by Jonathan Rice

Published by
Pitch Publishing
A2 Yeoman Gate, Yeoman Way,
Worthing, Sussex BN13 3QZ.

Pages: 288

MRP: £18.99p

Cricket literature is broad in its scope and appeal and it should come as no surprise that we can now be entertained over almost 300 pages by a cricket painting thanks to Jonathan Rice's latest, worthy efforts.

For those of us lucky to be able to use the Lord's Pavilion, we have been able to admire the subject of the book, Kent v Lancashire 1906, whilst watching the cricket or reading the papers. Thanks to Jonathan Rice, some of us may appreciate it even more now that we have an in-depth history of it.

Kent first won the County Championship in 1906 and one of the cricketing and administrative giants of the day, the fourth Lord Harris, wanted the memorable year to be commemorated suitably and Albert Chevallier Tayler was commissioned to paint a defining moment of the season. There was much discussion on what the scene should be and I shall leave the reader to enjoy more of its background but ultimately it was settled upon the Kent and Lancashire match at Kent's main ground in Canterbury, a match easily won by the home side and eventual champions.

All eleven players can be seen in the painting and likely the most famous, Colin Blythe, holds centre stage as the bowler. All players seen in the painting have a detailed resume within the book and there is even an imposter within this most famous of cricketing paintings. If the reader wishes to find out more, the book is available through Pitch Publishing...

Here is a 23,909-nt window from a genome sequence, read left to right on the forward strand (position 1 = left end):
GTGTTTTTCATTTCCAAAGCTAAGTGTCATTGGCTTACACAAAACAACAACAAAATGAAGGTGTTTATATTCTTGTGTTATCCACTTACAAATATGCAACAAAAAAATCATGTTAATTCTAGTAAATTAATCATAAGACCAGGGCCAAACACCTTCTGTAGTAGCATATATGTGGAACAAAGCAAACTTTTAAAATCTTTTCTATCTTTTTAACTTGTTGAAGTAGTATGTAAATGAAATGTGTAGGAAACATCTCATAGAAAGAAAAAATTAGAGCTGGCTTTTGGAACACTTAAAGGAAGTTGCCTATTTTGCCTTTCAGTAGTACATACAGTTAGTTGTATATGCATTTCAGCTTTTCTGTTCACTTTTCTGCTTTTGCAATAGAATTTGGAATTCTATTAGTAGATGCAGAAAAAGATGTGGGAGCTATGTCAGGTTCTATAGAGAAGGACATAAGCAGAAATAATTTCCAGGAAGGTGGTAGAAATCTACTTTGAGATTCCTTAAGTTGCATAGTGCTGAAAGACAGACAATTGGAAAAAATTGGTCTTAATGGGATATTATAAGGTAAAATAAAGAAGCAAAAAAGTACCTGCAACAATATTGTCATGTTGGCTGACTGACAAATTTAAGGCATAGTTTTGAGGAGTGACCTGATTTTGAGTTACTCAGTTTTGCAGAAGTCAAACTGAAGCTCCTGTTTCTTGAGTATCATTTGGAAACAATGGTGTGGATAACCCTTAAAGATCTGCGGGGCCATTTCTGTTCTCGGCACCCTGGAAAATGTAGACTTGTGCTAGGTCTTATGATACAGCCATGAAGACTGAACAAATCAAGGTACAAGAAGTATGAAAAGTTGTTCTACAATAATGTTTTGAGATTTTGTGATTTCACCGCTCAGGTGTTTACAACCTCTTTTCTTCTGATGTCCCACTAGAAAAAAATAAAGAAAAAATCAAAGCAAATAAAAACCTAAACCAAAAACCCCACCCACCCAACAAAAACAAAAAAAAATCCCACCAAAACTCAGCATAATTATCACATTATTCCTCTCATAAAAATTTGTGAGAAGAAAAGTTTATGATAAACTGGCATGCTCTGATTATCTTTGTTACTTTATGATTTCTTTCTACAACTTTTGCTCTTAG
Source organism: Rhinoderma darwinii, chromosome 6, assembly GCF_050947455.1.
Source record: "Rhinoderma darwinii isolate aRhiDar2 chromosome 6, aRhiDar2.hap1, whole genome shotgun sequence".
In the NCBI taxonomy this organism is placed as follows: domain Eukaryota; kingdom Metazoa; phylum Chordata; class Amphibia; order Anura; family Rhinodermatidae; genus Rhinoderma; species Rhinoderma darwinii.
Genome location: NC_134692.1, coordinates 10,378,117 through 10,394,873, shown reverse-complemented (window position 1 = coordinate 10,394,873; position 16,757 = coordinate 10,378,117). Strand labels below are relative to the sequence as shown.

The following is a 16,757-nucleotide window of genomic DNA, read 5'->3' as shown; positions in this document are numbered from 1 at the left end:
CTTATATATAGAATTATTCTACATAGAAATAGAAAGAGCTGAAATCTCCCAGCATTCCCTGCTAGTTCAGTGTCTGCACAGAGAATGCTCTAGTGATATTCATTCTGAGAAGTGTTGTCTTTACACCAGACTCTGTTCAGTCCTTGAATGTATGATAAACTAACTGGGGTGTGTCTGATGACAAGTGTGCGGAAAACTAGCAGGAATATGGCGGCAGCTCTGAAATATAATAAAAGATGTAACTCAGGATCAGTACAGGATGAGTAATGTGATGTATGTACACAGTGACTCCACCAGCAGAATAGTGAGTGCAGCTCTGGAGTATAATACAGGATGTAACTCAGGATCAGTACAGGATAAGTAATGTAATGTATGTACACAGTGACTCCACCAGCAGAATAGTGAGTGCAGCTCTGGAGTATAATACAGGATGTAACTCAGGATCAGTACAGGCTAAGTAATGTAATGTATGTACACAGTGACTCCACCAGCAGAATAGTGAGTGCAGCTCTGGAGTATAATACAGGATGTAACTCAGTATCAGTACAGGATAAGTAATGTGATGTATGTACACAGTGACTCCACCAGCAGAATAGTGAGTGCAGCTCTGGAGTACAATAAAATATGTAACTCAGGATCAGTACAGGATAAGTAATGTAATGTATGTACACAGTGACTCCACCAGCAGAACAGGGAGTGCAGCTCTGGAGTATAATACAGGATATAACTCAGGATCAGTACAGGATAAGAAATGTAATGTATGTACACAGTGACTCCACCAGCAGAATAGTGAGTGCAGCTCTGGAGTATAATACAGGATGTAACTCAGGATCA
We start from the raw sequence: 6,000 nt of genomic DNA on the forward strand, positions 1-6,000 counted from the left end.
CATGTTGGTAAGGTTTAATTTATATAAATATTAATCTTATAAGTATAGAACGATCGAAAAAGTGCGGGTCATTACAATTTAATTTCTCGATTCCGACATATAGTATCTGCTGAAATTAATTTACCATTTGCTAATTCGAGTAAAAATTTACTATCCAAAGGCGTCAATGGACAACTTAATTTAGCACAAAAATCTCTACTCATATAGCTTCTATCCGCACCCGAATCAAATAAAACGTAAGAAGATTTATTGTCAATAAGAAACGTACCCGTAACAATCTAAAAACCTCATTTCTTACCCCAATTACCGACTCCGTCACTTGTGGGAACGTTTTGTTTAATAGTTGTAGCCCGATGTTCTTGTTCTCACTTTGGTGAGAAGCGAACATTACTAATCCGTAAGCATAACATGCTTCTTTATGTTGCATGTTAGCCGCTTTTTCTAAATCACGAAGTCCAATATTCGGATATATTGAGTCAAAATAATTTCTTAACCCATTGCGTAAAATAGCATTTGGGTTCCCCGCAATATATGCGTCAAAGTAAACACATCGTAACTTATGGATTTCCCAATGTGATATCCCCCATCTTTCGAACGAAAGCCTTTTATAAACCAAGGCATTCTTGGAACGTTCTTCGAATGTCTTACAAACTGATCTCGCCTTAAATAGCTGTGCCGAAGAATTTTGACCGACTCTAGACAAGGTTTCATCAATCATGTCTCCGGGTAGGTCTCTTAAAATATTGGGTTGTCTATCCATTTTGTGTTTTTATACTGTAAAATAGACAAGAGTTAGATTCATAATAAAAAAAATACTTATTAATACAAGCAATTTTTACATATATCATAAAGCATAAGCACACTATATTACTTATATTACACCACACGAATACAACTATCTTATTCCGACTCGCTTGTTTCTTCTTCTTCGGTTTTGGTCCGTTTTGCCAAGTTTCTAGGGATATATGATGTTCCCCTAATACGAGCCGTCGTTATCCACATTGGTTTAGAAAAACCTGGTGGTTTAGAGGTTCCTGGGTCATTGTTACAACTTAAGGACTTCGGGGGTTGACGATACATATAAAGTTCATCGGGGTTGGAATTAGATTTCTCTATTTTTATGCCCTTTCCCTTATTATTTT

Sadly, Blythe and Kent's highest scorer in the match, Kenneth Hutchings, would both be killed during the Great War.

There is so much of interest in this book: why the painting was not the roaring success which it was hoped and anticipated to be; the life history of the painter and his family; the background to Canterbury Week, the local, annual festival, and during which the match concerned was set and many other fascinating titbits on the players. Differences in playing eras are also discussed.

Rice's latest historical book will, I am sure, give much enjoyment to those interested in cricket's history further back in time and my next visit to the Lord's Pavilion will be even better when I see Kent v Lancashire 1906 now that I have a better understanding of the work. For those also interested in that era but who may not ordinarily be able to visit the Pavilion, buy the book and do try to find a - legal - way in.